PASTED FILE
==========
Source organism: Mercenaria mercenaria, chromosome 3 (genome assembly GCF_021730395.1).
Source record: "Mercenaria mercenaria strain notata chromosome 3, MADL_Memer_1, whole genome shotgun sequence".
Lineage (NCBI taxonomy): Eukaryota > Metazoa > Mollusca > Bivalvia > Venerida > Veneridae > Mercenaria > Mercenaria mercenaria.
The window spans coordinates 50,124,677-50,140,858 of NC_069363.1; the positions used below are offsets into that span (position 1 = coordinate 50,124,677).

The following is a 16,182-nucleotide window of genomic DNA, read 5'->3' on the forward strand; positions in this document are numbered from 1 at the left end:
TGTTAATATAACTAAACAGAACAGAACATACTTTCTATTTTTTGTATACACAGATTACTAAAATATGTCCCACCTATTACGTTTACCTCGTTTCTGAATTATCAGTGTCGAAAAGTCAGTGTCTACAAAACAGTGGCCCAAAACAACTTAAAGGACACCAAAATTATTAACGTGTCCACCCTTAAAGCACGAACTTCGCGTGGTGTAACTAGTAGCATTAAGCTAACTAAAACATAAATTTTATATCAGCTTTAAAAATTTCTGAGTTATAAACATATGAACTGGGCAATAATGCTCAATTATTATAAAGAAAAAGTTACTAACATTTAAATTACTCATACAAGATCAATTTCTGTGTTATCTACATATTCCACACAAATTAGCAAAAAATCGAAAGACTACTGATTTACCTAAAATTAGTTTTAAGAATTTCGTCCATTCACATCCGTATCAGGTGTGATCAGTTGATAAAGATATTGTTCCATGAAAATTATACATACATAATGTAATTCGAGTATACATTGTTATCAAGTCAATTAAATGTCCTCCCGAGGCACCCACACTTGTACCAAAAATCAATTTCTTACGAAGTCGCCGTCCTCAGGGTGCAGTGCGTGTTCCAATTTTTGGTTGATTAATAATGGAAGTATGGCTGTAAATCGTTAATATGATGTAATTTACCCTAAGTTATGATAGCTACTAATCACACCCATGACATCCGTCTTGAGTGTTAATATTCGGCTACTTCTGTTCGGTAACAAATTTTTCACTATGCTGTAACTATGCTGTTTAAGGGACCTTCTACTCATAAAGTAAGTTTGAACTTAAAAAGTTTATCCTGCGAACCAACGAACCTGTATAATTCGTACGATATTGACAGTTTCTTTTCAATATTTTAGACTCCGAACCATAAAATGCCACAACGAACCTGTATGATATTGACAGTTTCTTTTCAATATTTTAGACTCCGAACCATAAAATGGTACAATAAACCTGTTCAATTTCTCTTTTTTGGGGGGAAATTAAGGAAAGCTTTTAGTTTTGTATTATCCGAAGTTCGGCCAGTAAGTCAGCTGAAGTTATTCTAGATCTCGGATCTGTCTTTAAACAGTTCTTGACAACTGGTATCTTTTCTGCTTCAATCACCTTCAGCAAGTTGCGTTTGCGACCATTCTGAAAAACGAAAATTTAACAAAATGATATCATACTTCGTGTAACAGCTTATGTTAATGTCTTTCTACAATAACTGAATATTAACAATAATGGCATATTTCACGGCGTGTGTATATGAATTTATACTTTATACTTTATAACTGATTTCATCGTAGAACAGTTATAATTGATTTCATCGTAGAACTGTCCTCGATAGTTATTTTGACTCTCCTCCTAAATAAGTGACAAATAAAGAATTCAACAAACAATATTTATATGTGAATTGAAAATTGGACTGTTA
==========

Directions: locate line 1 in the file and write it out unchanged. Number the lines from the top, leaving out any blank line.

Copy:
Source organism: Mercenaria mercenaria, chromosome 3 (genome assembly GCF_021730395.1).